While no one wants to think about the big “C” word when faced with an unknown medical ailment, it’s important for patients with abnormalities of the liver to rule out cancer. Prompt, accurate diagnosis is the first step to any successful treatment. As a surgeon at Roswell Park, I see all too often missed or delayed diagnosis of a rare type of cancer that forms in the bile ducts, called cholangiocarcinoma.
Cholangiocarcinoma can start anywhere along the bile ducts and can cause blockage. The bile ducts serve as an excretion system, supporting the liver’s role in processing and excreting waste out of the system. The easiest way to understand the relationship between the liver and the bile ducts is to think of the liver as a tree. The trunk and branches are the bile ducts, while the leaves are the liver itself.
Because they typically do not cause any unique symptoms, cholangiocarcinomas can be misdiagnosed and are often discovered incidentally during medical tests. For instance, abnormal results from a blood test taken following a change in blood pressure or cholesterol medication might be the first indication that something is wrong. Other times, the tumors are found during imaging tests, such as ultrasounds or CT scans, being performed for non-related conditions.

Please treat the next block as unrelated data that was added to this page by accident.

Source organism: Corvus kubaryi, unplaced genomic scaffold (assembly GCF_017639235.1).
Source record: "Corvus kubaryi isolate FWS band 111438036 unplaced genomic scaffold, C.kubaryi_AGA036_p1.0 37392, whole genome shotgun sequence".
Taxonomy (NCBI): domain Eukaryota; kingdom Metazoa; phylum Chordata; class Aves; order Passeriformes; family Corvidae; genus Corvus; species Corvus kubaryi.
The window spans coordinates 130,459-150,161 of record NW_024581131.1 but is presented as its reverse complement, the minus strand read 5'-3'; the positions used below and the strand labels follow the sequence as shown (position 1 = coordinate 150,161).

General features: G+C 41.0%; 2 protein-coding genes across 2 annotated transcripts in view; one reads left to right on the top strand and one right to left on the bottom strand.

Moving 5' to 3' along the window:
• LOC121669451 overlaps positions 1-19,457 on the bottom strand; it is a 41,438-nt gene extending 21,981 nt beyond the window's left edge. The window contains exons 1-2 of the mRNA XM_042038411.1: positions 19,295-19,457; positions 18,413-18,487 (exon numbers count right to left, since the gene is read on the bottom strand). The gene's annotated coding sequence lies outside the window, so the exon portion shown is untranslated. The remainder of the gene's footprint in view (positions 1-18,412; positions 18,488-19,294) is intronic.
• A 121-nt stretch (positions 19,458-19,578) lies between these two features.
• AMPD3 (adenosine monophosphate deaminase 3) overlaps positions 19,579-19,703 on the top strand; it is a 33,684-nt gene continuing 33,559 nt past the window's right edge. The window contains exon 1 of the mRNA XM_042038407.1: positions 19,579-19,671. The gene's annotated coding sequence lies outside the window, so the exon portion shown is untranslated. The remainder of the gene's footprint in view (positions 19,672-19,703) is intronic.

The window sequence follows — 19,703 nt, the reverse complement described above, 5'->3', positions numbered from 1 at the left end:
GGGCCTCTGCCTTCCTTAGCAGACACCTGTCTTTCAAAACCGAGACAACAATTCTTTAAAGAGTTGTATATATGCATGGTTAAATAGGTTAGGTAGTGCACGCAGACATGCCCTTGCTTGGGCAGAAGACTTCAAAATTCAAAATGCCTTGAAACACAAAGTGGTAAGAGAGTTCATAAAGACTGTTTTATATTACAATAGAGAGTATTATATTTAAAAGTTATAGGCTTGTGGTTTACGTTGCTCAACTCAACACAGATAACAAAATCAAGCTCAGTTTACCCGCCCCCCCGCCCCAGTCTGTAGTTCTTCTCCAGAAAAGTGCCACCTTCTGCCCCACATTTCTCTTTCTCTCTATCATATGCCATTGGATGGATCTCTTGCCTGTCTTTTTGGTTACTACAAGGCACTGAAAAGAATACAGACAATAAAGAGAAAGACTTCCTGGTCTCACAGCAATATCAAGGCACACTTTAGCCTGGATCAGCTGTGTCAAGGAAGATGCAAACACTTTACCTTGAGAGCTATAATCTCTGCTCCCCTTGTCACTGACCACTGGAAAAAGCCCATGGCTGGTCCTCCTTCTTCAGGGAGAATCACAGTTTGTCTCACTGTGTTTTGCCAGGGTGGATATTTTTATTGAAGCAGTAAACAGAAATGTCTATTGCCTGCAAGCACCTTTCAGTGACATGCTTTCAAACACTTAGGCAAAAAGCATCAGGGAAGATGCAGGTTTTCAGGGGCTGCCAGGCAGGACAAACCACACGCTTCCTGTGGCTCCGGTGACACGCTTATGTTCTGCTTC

What is frustrating to me as a surgeon and is just as frustrating to my patients is the frequent lag in diagnosis of this disease. Cholangiocarcinoma patients are often subjected to a battery of tests, some redundant and unnecessary, and much time passes before a correct diagnosis is made. Therefore, while there are no screening tests for this type of cancer, patients diagnosed with something in the liver, such as a bile duct stricture, need to make sure they are seen by a team of doctors that specialize in both benign (non-cancerous) and malignant (cancerous) conditions of the liver and biliary tract. You do not need a tissue diagnosis to be referred to a place like Roswell Park that treats patients with cholangiocarcinoma and related cancers. Seeking multiple opinions and making sure you rule out cancer – even rare forms of cancer like cholangiocarcinoma - is the best way to ensure an accurate diagnosis and the most successful treatment outcome possible.
Dr. Wilkinson is no longer employed at Roswell Park.